More than one-third of New York City’s unauthorized immigrants would be eligible for protection from deportation under President Barack Obama’s executive orders, about 10% fewer proportionally than those who qualify nationwide, according to the Migration Policy Institute.
The Washington, D.C., think tank estimated that 37% or 238,000 unauthorized immigrants of the 643,000 in the city would be safe from deportation under protections for young immigrants and parents of legal residents or citizens. Nationally, 5.2 million (46%) of the 11.4 million unauthorized immigrants would be spared, according to the institute.
That discrepancy is due to the unique makeup of New York City’s immigrant population and how they come here, according to Randy Capps, director of research for U.S. programs at the Migration Policy Institute.
“You’re talking about a population that is much more heavily Caribbean and South American in New York than is the case nationally,” Capps said.
Unlike Mexican and Central Americans who get to the U.S. through illegal border crossings, New York City’s unauthorized immigrants tend to stay when visas or work permits expire — a method more suited for adult immigrants and one that has fewer restrictions on gaining legal recognition. For instance, these immigrants can marry out of their unauthorized status. Further, the city has a higher cost of living, keeping people from starting families that would give cover to some unauthorized immigrants under Obama’s executive actions.
“You have more opportunity to marry someone who is a citizen or green card holder,” Capps said.
In Queens, the most ethnically diverse county in the country, nearly two-thirds of the unauthorized population is from South America and Asia. Also, 70% live there without children. All told 61,000 in Queens could be saved from deportation since they are the parent of a U.S. citizen or legal resident, while 30,000 unauthorized immigrations would be protected because they came here as a child.
“The question in New York becomes, how many people are going to come forward given that the eligible population is small as a share of the total” number of unauthorized immigrants, Capps said.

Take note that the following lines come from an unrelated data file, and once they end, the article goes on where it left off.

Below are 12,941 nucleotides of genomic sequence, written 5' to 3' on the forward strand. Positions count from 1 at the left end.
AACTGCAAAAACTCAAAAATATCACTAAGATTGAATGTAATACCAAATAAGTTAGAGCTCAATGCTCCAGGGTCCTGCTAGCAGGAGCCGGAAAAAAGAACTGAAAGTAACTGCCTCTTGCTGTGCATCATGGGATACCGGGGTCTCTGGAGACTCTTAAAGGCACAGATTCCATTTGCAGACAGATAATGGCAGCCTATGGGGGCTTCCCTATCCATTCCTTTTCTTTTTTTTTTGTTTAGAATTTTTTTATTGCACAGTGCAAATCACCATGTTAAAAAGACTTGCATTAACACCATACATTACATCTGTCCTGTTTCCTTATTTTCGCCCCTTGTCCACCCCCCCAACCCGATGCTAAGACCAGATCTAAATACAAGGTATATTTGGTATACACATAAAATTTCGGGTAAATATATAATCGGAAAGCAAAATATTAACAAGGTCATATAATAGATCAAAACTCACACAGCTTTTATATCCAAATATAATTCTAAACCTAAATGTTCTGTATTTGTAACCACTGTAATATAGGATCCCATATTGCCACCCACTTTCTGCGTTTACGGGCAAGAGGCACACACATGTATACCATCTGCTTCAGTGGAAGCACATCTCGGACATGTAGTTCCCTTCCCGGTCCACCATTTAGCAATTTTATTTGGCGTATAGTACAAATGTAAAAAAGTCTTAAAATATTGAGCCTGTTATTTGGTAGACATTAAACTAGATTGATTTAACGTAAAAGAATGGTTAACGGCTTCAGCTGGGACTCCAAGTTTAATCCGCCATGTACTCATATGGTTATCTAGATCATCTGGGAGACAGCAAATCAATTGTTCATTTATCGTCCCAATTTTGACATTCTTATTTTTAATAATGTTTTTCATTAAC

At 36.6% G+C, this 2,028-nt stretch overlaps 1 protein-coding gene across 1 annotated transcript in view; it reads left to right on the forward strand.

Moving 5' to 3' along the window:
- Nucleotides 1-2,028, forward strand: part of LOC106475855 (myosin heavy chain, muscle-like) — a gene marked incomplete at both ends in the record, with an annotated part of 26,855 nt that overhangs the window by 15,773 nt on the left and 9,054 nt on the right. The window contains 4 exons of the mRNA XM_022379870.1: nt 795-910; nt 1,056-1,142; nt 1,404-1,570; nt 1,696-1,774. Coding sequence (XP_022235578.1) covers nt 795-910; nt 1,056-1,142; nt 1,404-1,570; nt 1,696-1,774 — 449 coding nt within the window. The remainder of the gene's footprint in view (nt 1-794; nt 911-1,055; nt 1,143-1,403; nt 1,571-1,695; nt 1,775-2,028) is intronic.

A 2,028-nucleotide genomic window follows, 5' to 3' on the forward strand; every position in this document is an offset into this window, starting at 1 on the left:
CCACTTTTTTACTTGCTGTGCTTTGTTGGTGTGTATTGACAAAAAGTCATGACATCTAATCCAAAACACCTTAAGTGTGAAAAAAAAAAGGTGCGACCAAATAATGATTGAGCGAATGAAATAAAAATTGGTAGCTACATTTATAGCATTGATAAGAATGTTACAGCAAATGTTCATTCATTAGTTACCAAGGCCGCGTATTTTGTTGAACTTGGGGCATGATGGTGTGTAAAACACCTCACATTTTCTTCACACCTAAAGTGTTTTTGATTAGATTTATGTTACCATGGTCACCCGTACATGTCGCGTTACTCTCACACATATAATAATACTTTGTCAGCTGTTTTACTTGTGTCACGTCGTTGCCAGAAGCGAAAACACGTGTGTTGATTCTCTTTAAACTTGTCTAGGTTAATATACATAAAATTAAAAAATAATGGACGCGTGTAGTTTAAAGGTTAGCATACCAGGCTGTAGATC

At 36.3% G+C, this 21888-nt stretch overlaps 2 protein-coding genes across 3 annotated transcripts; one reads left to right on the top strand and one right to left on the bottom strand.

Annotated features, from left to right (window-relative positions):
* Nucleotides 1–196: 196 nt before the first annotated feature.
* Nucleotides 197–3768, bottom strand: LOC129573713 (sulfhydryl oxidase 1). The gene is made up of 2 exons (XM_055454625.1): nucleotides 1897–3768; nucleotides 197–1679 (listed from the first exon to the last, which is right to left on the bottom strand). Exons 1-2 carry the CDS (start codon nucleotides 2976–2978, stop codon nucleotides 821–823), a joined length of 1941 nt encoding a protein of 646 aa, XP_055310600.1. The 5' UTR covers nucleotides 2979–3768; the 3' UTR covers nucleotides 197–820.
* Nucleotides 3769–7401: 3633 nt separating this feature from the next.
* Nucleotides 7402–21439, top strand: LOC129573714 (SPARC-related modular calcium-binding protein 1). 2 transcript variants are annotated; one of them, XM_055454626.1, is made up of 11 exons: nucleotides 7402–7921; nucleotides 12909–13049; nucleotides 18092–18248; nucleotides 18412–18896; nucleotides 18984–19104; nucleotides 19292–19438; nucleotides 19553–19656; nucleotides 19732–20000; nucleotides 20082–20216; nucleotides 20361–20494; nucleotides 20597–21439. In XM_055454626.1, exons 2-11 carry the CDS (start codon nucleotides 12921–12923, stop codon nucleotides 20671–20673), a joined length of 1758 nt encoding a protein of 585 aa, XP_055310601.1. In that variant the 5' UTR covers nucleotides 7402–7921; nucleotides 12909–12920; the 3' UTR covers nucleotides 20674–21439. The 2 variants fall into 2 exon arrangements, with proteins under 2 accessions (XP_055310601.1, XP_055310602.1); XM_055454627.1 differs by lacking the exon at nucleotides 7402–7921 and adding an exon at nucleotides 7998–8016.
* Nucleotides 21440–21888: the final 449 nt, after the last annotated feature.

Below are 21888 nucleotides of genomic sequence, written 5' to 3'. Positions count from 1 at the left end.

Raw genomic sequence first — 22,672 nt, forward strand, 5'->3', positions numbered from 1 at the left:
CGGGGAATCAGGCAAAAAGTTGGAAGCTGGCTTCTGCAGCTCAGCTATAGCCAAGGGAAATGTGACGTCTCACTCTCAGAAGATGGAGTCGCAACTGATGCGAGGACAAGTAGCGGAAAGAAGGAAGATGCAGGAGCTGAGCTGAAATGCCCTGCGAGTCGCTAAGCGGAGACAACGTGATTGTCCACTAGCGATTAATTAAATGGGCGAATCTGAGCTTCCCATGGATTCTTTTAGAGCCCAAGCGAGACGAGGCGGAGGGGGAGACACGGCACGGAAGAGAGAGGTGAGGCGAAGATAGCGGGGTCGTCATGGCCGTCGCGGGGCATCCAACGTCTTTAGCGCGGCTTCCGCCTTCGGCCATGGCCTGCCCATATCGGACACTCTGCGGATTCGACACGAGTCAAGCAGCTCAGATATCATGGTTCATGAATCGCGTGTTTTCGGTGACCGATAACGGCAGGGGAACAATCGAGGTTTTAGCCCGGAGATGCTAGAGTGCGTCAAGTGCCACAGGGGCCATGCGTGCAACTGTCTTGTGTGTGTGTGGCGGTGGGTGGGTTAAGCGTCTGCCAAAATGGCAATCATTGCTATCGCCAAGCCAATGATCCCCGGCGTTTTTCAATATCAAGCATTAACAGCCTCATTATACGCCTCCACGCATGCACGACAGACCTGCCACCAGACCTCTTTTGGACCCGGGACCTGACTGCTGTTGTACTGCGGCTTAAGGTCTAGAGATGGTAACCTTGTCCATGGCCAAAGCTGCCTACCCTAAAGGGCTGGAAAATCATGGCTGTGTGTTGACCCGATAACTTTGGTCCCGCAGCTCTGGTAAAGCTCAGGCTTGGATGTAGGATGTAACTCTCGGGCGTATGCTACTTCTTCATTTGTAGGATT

Between the first Obama order in 2012 protecting young immigrants to the U.S. and 2014, there were 32,237 approved applications from New York state, fewer than in Illinois, according to U.S. Citizenship and Immigration Services statistics. The expanded protections for young immigrants and the new program for parents will be open by spring.
“We still see people who qualified in 2012 when DACA was announced and never knew,” said New York Immigration Coalition’s Camille Mackler, using the acronym for Obama’s Deferred Action for Childhood Arrivals program.
She said the distrust of government among immigrant communities, as well as the multitude of cultures and diversity in educational and economic standing, makes outreach on these protections difficult.
“You need to be talking to people who are on the ground in the communities because they have the community’s trust,” Mackler said.
But if these unauthorized immigrants take advantage of the new protections, they will get work authorization along with avoiding deportation.
Mark Krikorian of the Center for Immigration Studies, which backs tighter immigration controls, said this will be a boon to their income and could result in more tax payments, but still put a strain on city services.
“It’s pretty much guaranteed to cost New York City money,” he said, “and it’s something they don’t have any control over.”